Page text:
Long Field Academy


Name Long Field Academy
Website http://www.longfieldtrust.org.uk
Ofsted Inspection Rating Good
Inspection Date 31 January 2018
Address Ambleside Way, Melton Mowbray, Leicestershire, LE13 0BN
Phone Number 01664561234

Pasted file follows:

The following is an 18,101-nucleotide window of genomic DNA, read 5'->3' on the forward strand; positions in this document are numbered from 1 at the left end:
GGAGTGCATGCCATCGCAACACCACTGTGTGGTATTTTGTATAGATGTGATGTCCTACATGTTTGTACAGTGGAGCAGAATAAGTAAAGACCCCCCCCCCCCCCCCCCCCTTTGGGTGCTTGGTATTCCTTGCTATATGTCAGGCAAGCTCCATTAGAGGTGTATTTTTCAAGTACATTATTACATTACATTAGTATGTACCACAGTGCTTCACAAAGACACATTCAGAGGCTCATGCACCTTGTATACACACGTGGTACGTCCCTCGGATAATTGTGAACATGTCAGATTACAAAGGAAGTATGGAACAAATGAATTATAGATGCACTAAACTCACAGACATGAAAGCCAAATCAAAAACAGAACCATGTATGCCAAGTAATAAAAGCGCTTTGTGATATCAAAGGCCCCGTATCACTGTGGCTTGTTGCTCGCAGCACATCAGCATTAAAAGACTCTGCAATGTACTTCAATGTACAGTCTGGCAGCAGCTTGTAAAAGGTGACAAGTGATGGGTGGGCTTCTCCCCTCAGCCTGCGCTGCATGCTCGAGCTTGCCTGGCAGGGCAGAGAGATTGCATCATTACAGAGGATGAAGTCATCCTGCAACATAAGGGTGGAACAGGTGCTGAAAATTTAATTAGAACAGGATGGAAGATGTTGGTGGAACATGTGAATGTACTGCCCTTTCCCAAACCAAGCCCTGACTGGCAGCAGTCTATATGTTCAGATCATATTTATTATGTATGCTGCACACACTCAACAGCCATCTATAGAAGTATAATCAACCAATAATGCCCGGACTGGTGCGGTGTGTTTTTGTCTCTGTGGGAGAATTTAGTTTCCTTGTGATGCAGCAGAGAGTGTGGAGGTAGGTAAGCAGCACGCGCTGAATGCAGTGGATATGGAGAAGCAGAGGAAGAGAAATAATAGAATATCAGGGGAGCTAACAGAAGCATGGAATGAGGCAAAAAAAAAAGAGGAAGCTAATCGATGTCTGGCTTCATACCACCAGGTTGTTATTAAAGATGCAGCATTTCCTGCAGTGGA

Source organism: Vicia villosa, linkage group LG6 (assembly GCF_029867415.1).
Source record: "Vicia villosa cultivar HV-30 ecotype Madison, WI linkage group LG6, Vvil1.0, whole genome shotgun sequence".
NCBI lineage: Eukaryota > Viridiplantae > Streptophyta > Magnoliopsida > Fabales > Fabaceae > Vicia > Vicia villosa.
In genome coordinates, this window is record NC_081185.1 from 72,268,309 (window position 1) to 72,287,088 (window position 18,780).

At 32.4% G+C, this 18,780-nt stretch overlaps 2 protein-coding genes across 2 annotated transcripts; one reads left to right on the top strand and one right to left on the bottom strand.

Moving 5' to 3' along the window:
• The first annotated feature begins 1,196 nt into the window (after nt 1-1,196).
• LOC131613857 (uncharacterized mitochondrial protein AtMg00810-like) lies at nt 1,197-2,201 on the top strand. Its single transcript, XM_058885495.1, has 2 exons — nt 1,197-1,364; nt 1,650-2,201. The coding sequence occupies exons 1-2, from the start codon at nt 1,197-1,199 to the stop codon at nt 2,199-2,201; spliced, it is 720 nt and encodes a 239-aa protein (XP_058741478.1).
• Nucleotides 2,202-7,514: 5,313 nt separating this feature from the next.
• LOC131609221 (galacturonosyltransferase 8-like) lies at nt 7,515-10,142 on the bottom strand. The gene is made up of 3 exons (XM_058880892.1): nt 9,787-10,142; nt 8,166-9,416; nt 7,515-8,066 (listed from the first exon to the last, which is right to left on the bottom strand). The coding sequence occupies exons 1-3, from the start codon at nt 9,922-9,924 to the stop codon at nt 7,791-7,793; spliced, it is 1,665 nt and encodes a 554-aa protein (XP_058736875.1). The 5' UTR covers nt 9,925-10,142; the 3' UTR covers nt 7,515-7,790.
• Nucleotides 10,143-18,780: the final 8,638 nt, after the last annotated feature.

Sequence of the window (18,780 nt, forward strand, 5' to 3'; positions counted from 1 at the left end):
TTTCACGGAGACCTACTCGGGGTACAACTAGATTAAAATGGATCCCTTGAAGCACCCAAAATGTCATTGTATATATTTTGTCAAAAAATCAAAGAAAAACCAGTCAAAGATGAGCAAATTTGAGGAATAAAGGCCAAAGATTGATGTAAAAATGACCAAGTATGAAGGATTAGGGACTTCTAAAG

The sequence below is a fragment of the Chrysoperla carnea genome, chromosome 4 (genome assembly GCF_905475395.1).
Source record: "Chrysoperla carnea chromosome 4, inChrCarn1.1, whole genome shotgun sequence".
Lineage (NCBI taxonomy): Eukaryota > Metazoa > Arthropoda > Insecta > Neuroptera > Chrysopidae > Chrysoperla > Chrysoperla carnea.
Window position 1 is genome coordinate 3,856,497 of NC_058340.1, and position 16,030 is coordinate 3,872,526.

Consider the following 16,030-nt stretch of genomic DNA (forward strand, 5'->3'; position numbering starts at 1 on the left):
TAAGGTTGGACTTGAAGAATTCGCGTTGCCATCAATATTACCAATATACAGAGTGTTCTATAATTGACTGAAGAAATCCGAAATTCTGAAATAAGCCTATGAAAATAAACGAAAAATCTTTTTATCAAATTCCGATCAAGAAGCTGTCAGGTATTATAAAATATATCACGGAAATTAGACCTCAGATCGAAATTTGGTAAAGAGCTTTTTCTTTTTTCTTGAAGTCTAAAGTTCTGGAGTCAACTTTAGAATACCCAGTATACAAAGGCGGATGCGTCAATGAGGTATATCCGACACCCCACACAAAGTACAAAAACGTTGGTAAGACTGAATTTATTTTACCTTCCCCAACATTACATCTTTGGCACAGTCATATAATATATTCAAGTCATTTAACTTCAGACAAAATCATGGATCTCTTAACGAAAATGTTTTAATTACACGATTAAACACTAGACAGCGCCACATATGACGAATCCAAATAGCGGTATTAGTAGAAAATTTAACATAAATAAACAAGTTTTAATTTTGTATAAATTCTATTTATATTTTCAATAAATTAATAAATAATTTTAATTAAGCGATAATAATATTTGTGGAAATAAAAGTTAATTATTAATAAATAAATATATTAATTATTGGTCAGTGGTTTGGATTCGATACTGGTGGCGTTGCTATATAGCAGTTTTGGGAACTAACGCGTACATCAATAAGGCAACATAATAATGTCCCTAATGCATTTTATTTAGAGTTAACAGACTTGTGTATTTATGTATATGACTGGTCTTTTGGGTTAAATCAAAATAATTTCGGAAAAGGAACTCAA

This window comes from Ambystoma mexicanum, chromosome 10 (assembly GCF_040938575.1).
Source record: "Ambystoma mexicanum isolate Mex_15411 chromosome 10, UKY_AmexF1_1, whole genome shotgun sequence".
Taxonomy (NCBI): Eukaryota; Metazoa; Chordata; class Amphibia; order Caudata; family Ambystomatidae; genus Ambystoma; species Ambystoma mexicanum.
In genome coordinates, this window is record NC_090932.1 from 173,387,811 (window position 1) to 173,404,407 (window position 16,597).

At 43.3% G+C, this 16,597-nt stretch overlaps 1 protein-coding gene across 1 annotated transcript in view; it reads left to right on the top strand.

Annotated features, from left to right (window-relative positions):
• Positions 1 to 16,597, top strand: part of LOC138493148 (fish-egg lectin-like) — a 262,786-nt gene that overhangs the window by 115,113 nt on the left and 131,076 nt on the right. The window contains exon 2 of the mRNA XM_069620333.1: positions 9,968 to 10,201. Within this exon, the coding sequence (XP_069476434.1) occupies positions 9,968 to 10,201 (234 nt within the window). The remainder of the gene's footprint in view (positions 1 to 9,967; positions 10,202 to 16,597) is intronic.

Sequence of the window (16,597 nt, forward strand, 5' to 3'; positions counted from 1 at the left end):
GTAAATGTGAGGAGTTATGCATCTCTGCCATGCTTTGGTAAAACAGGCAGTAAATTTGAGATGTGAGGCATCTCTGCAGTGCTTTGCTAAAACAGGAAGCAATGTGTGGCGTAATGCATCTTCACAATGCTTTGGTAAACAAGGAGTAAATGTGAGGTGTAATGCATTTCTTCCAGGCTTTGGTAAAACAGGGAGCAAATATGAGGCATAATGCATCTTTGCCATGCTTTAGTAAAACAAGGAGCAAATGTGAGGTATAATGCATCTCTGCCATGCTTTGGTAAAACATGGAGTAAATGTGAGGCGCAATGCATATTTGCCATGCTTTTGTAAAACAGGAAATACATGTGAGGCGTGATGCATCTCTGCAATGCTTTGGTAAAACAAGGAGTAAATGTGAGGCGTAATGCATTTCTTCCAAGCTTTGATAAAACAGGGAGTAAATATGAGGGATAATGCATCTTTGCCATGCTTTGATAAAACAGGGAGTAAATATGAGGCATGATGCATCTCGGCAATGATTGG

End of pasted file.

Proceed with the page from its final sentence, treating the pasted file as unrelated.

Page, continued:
Type Academy
Age Range 11-19
Religious Character None
Gender Mixed
Number of Pupils 645 (47% boys 53% girls)
Number of Pupils per Teacher 17.5
Academy Sponsor The Spencer Academies Trust
Local Authority Leicestershire
Percentage Free School Meals 14.4%
Percentage English is Not First Language 6%

information about the school’s effectiveness. Governors use this information well to ask